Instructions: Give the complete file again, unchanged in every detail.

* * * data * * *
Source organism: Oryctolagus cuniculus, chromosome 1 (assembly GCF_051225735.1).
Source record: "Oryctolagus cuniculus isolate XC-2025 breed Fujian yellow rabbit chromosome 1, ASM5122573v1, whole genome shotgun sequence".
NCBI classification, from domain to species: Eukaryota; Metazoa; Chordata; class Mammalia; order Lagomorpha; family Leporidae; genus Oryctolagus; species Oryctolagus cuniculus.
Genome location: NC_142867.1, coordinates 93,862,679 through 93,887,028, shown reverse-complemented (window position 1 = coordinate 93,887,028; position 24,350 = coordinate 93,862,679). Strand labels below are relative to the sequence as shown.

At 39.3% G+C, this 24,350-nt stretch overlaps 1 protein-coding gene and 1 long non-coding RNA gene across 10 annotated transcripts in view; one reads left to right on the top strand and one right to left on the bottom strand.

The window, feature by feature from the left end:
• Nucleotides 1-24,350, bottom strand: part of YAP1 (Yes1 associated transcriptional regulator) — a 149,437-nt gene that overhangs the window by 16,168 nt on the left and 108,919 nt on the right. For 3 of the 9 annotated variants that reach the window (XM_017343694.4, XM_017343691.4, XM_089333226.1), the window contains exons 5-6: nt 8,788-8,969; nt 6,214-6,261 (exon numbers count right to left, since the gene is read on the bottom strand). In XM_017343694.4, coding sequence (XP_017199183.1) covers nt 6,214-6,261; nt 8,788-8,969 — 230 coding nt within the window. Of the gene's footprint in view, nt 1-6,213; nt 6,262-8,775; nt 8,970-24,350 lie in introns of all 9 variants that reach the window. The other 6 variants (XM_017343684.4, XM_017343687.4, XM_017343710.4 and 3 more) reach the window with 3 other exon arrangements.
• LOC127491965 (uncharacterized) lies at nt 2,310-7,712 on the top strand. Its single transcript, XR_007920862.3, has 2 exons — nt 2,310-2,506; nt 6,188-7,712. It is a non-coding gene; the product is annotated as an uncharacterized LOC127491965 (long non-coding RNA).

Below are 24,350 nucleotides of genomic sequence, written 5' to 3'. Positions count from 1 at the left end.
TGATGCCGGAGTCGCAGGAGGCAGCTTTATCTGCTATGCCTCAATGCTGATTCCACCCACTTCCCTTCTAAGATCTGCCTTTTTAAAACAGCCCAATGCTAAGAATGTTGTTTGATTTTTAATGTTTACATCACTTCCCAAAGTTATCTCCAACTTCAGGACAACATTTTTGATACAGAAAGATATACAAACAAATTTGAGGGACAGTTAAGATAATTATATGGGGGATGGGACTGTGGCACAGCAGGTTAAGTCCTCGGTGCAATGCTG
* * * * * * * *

Source organism: Oryctolagus cuniculus, chromosome 1 (assembly GCF_051225735.1).
Source record: "Oryctolagus cuniculus isolate XC-2025 breed Fujian yellow rabbit chromosome 1, ASM5122573v1, whole genome shotgun sequence".
NCBI classification, from domain to species: Eukaryota; Metazoa; Chordata; class Mammalia; order Lagomorpha; family Leporidae; genus Oryctolagus; species Oryctolagus cuniculus.
Genome location: NC_142867.1, coordinates 93,862,679 through 93,887,028, shown reverse-complemented (window position 1 = coordinate 93,887,028; position 24,350 = coordinate 93,862,679). Strand labels below are relative to the sequence as shown.

At 39.3% G+C, this 24,350-nt stretch overlaps 1 protein-coding gene and 1 long non-coding RNA gene across 10 annotated transcripts in view; one reads left to right on the top strand and one right to left on the bottom strand.

The window, feature by feature from the left end:
• Nucleotides 1-24,350, bottom strand: part of YAP1 (Yes1 associated transcriptional regulator) — a 149,437-nt gene that overhangs the window by 16,168 nt on the left and 108,919 nt on the right. For 3 of the 9 annotated variants that reach the window (XM_017343694.4, XM_017343691.4, XM_089333226.1), the window contains exons 5-6: nt 8,788-8,969; nt 6,214-6,261 (exon numbers count right to left, since the gene is read on the bottom strand). In XM_017343694.4, coding sequence (XP_017199183.1) covers nt 6,214-6,261; nt 8,788-8,969 — 230 coding nt within the window. Of the gene's footprint in view, nt 1-6,213; nt 6,262-8,775; nt 8,970-24,350 lie in introns of all 9 variants that reach the window. The other 6 variants (XM_017343684.4, XM_017343687.4, XM_017343710.4 and 3 more) reach the window with 3 other exon arrangements.
• LOC127491965 (uncharacterized) lies at nt 2,310-7,712 on the top strand. Its single transcript, XR_007920862.3, has 2 exons — nt 2,310-2,506; nt 6,188-7,712. It is a non-coding gene; the product is annotated as an uncharacterized LOC127491965 (long non-coding RNA).

Below are 24,350 nucleotides of genomic sequence, written 5' to 3'. Positions count from 1 at the left end.
TGATGCCGGAGTCGCAGGAGGCAGCTTTATCTGCTATGCCTCAATGCTGATTCCACCCACTTCCCTTCTAAGATCTGCCTTTTTAAAACAGCCCAATGCTAAGAATGTTGTTTGATTTTTAATGTTTACATCACTTCCCAAAGTTATCTCCAACTTCAGGACAACATTTTTGATACAGAAAGATATACAAACAAATTTGAGGGACAGTTAAGATAATTATATGGGGGATGGGACTGTGGCACAGCAGGTTAAGTCCTCGGTGCAATGCTG